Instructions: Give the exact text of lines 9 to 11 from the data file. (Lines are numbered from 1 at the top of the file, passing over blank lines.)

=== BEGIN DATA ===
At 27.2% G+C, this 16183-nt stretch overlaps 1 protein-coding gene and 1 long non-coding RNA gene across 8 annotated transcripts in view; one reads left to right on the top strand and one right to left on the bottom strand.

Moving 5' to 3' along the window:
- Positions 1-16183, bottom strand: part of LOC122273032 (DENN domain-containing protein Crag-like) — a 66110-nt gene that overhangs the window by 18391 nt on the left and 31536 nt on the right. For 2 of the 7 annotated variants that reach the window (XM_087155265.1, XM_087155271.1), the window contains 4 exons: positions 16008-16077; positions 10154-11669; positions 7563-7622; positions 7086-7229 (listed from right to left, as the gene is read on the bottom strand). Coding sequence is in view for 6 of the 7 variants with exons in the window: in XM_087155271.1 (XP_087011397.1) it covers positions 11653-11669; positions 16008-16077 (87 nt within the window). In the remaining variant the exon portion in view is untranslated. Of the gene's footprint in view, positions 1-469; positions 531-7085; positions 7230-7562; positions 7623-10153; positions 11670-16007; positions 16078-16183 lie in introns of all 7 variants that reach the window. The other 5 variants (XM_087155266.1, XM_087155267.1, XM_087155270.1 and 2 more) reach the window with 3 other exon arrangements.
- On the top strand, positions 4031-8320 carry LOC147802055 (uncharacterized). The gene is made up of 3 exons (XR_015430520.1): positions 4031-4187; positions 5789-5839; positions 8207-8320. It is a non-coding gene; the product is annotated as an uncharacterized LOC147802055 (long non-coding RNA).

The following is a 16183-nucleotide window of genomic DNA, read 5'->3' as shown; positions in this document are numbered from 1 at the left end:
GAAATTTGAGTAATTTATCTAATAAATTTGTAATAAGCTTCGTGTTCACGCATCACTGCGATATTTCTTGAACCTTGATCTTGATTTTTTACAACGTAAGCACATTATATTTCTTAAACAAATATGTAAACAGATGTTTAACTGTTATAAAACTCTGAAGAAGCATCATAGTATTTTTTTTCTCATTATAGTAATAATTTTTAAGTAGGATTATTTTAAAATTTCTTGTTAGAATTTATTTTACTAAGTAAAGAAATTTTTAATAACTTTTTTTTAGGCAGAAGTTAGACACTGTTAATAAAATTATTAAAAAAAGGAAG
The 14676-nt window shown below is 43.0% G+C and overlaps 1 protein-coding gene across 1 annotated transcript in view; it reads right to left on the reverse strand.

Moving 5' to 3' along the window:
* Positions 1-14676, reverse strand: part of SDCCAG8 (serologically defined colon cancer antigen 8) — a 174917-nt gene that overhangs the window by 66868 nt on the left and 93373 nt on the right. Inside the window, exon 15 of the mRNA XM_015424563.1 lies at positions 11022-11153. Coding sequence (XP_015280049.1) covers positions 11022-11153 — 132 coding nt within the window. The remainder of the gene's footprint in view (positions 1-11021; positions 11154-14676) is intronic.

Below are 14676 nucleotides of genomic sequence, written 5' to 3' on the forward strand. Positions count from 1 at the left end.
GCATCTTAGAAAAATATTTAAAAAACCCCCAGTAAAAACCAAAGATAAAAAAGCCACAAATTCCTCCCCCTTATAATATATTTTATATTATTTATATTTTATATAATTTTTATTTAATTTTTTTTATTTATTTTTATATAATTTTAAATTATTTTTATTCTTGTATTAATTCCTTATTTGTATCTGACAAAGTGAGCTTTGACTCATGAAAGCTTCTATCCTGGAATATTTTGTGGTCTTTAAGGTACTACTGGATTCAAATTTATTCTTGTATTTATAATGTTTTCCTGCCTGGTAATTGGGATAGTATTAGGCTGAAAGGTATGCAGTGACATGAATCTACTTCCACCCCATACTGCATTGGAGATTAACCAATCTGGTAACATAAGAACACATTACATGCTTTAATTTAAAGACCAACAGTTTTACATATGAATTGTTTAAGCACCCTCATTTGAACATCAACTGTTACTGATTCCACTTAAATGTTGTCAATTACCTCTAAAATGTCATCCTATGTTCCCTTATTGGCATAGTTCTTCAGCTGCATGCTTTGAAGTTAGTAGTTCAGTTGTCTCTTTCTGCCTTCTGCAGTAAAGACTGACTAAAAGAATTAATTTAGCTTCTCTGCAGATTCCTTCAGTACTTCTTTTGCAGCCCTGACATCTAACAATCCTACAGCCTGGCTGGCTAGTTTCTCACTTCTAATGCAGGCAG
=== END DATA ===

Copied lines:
* Positions 1-14676, reverse strand: part of SDCCAG8 (serologically defined colon cancer antigen 8) — a 174917-nt gene that overhangs the window by 66868 nt on the left and 93373 nt on the right. Inside the window, exon 15 of the mRNA XM_015424563.1 lies at positions 11022-11153. Coding sequence (XP_015280049.1) covers positions 11022-11153 — 132 coding nt within the window. The remainder of the gene's footprint in view (positions 1-11021; positions 11154-14676) is intronic.

Below are 14676 nucleotides of genomic sequence, written 5' to 3' on the forward strand. Positions count from 1 at the left end.
GCATCTTAGAAAAATATTTAAAAAACCCCCAGTAAAAACCAAAGATAAAAAAGCCACAAATTCCTCCCCCTTATAATATATTTTATATTATTTATATTTTATATAATTTTTATTTAATTTTTTTTATTTATTTTTATATAATTTTAAATTATTTTTATTCTTGTATTAATTCCTTATTTGTATCTGACAAAGTGAGCTTTGACTCATGAAAGCTTCTATCCTGGAATATTTTGTGGTCTTTAAGGTACTACTGGATTCAAATTTATTCTTGTATTTATAATGTTTTCCTGCCTGGTAATTGGGATAGTATTAGGCTGAAAGGTATGCAGTGACATGAATCTACTTCCACCCCATACTGCATTGGAGATTAACCAATCTGGTAACATAAGAACACATTACATGCTTTAATTTAAAGACCAACAGTTTTACATATGAATTGTTTAAGCACCCTCATTTGAACATCAACTGTTACTGATTCCACTTAAATGTTGTCAATTACCTCTAAAATGTCATCCTATGTTCCCTTATTGGCATAGTTCTTCAGCTGCATGCTTTGAAGTTAGTAGTTCAGTTGTCTCTTTCTGCCTTCTGCAGTAAAGACTGACTAAAAGAATTAATTTAGCTTCTCTGCAGATTCCTTCAGTACTTCTTTTGCAGCCCTGACATCTAACAATCCTACAGCCTGGCTGGCTAGTTTCTCACTTCTAATGCAGGCAG